Kentish Cobnuts, Kent
The cobnut, cultivated varieties of the wild hazelnut, has been part of the Kent countryside for centuries. The nut in its wild form has been part of the human diet for millennia, an excellent source of protein, calcium, and fibre. But more than that, they have a special milky flavour very different from other nuts as they are best consumed fresh, rather than dried like walnuts.
Cobnuts were traditionally often grown along with apples, hops and cherries, but as land has risen in value for development, and because of the labour intensive nature of cultivation and picking, the crop has declined in acreage drastically. Before WWI there were said to be 7,000 acres under cultivation. By 1951 this had dropped to 700, and currently there are about 250 acres of ‘plats’ the local name for the orchards of little nut bushes.
All is not lost though. The Kentish Cobnuts Association was formed in 1990 to defend the crop, and preserve the special techniques used in growing it. Nutritionists have woken up to the value of nuts in our diet and promoted their consumption. And chefs have re-discovered the nearly lost flavour of the fresh nut. They are appearing again in our shops, a seasonal treat at their very best in late August and September when milkiest, but with a stronger flavour in October when they have had time to mature a little on the tree.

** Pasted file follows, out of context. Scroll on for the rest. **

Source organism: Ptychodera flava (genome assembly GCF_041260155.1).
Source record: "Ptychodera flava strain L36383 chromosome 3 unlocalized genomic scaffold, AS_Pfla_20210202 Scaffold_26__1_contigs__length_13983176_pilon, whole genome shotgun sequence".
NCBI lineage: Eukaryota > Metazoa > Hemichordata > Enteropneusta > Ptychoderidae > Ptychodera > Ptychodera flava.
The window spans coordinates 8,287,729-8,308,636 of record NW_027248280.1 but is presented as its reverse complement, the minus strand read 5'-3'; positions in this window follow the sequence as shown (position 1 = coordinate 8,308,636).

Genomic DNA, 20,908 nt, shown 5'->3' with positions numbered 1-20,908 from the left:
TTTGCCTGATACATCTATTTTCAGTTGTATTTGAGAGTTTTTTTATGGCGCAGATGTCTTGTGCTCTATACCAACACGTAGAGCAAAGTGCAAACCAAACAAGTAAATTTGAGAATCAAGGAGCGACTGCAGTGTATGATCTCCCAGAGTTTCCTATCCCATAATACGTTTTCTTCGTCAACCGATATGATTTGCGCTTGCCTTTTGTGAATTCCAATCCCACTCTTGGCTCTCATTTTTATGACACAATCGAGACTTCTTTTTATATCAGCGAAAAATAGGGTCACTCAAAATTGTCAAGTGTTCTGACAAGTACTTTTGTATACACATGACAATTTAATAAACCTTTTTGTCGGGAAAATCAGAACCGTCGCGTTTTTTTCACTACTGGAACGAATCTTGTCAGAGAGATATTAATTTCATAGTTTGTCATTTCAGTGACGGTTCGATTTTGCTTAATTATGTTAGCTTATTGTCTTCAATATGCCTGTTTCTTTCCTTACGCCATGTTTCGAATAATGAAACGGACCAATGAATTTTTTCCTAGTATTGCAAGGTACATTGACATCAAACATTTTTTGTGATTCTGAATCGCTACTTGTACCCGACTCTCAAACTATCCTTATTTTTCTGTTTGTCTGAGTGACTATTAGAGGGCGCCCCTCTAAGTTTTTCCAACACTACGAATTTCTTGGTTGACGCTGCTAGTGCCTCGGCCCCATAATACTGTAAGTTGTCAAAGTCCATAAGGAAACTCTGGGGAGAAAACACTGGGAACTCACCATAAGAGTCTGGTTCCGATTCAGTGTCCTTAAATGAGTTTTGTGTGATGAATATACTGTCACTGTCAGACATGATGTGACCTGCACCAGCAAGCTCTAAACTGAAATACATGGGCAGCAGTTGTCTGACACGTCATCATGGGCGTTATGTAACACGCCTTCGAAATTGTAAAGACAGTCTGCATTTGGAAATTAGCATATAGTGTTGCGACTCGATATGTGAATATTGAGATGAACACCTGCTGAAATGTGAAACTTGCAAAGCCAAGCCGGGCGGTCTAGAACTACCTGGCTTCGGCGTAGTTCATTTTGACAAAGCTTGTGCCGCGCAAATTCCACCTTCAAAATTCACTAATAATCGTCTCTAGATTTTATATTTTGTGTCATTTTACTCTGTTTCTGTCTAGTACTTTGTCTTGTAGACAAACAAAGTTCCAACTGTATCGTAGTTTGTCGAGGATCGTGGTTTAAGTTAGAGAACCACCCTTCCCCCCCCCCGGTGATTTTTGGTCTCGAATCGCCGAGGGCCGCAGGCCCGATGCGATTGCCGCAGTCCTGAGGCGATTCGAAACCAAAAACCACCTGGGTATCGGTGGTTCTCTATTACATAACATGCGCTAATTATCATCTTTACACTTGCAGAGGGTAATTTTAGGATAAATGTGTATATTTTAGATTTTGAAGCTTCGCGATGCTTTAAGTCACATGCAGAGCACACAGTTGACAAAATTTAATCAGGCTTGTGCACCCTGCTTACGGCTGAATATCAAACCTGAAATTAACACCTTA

Many areas in Kent are associated with their production: Maidstone was once the place for them, Sevenoaks and Tonbridge have plenty of plats left, and Igtham, Shipbourne and Plaxtol are renowned for the quality of their cobnuts, said to derive from the local ragstone, a type of limestone, on which the nut trees thrive.
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